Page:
What is the summary of "The Young King" by Oscar Wilde?

In "The Young King," a poor boy discovers he is the king's son. At the palace, he falls in love with beauty and commands a coronation robe of woven gold, a scepter studded with pearls, and a crown filled with rubies. However, he has three dreams before his coronation that show the misery that produced these rich items. He therefore arrives at his coronation dressed humbly, but because of his mercy and compassion, his apparel becomes radiant and beautiful.

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It is the night before the coronation of the Young King, a boy of sixteen who has only recently become aware of his royal birth, having lived most of his life as a simple shepherd before discovering that his mother was a princess. He is enchanted by the beauty of the palace and is particularly delighted by the robes that have been prepared for his coronation.

The king falls asleep and dreams three dreams. In the first, he finds himself in a miserable attic, where poor, underfed, overworked weavers are working a loom. One of them speaks bitterly of his poverty and misery, before revealing that he is weaving a robe of tissued gold for the coronation of the Young King. In the second dream, he is on a galley where men are diving for pearls. One of them dies after securing a particularly beautiful pearl, and the master of the galley declares that the pearl will be used for the scepter of the Young King. In the third dream, he sees the symbolic figures of Death and Avarice fighting over men who are mining rubies for the Young King's crown.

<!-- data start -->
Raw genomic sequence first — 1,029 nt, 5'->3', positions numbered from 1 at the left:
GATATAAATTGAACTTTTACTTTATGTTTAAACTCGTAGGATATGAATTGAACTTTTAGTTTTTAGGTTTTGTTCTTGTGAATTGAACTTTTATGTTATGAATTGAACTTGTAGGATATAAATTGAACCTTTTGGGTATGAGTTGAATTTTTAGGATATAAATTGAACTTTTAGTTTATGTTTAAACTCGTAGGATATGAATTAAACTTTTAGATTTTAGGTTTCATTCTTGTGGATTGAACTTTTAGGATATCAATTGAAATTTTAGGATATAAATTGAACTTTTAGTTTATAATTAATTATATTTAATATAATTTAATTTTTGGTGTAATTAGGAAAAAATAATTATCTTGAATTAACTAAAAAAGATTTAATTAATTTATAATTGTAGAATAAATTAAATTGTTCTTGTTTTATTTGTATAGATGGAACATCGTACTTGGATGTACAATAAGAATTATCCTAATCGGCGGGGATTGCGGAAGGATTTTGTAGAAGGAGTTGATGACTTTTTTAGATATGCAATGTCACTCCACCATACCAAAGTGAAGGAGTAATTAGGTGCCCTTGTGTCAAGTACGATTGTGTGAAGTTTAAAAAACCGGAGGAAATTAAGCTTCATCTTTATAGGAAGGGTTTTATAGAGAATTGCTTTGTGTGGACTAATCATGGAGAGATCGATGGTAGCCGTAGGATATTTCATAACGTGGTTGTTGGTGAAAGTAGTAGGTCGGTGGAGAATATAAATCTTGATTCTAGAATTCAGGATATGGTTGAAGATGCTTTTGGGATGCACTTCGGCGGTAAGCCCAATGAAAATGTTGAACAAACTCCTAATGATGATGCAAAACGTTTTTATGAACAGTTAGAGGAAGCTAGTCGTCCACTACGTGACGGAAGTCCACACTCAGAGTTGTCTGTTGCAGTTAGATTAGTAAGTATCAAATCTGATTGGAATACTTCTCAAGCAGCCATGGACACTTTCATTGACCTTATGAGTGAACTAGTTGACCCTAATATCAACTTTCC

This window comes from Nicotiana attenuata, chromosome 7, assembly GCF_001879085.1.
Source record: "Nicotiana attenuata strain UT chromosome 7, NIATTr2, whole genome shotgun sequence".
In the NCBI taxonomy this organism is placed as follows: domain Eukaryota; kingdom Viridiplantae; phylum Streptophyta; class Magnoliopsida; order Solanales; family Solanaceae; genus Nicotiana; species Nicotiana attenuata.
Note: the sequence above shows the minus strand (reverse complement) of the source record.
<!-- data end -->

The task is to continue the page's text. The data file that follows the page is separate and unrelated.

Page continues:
When he awakes, the Young King decides that he will go to his coronation dressed in the simple clothes he wore when he was a shepherd. The courtiers think him mad, as do the crowds who line the streets. A man in the crowd points out that the vice and luxury of the rich provide the livelihood of the poor. At the Cathedral, the Bishop also rebukes him, saying that the troubles of the world are too great for one man to bear. The nobles who have come to see the Young King crowned are offended by his peasants' clothes, but at this point light shines through the windows of the cathedral and makes these humble clothes look like a golden robe. The light covers the Young King with gold and jewels, and the Bishop cries out that "a greater than I hath crowned thee." As he walks back to the palace through the crowd, his face is like the face of an angel.

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"The Young King" is the story of a poor boy who does not know he is the son of a king. When the king dies, the boy is found and brought to the royal palace. He will be crowned on his sixteenth birthday.

The boy falls in love with beauty and surrounds himself with the richest and most luxurious items he can find. He is determined to have the most splendid crown, scepter, and coronation robes ever and commissions these to be made. The crown is studded with costly rubies, the scepter with pearls, and the robe is of gold tissue.